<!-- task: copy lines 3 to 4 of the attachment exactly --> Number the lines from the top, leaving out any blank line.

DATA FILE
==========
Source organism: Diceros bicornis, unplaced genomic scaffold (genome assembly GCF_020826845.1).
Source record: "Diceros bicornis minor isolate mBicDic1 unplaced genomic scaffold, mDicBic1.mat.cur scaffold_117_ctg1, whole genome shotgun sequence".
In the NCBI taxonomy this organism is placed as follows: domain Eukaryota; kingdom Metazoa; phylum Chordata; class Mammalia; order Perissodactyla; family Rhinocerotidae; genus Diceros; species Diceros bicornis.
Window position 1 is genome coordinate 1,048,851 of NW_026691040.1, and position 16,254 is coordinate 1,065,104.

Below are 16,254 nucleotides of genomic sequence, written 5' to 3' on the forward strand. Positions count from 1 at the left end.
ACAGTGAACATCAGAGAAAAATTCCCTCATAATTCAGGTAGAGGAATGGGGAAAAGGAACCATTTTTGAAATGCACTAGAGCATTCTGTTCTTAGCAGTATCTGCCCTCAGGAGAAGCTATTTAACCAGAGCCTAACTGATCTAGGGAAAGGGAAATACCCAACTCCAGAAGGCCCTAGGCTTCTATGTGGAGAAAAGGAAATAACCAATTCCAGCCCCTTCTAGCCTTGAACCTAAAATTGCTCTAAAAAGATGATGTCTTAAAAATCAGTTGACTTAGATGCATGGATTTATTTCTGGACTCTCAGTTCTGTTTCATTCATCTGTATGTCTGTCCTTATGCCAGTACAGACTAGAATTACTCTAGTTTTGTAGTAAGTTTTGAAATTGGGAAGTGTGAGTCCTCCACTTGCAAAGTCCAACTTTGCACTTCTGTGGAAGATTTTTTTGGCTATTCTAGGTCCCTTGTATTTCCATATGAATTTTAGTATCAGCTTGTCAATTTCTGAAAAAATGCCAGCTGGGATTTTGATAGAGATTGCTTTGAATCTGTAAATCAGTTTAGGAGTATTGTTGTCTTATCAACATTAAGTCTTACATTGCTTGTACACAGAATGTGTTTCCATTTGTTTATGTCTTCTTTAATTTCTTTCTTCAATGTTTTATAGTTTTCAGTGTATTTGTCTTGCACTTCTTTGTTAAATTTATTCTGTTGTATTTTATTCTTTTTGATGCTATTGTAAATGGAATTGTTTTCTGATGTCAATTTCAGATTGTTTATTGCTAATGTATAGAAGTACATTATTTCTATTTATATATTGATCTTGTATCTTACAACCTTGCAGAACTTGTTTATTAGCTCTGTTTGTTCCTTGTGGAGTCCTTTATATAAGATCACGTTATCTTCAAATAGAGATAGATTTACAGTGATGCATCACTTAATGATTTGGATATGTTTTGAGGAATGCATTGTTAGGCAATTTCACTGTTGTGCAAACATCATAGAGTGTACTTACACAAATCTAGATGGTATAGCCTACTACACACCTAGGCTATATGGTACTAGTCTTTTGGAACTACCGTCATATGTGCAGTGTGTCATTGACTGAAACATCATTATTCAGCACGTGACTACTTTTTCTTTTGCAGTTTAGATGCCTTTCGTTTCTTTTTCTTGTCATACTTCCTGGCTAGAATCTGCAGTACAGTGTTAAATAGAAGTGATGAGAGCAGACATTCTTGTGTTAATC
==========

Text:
In the NCBI taxonomy this organism is placed as follows: domain Eukaryota; kingdom Metazoa; phylum Chordata; class Mammalia; order Perissodactyla; family Rhinocerotidae; genus Diceros; species Diceros bicornis.
Window position 1 is genome coordinate 1,048,851 of NW_026691040.1, and position 16,254 is coordinate 1,065,104.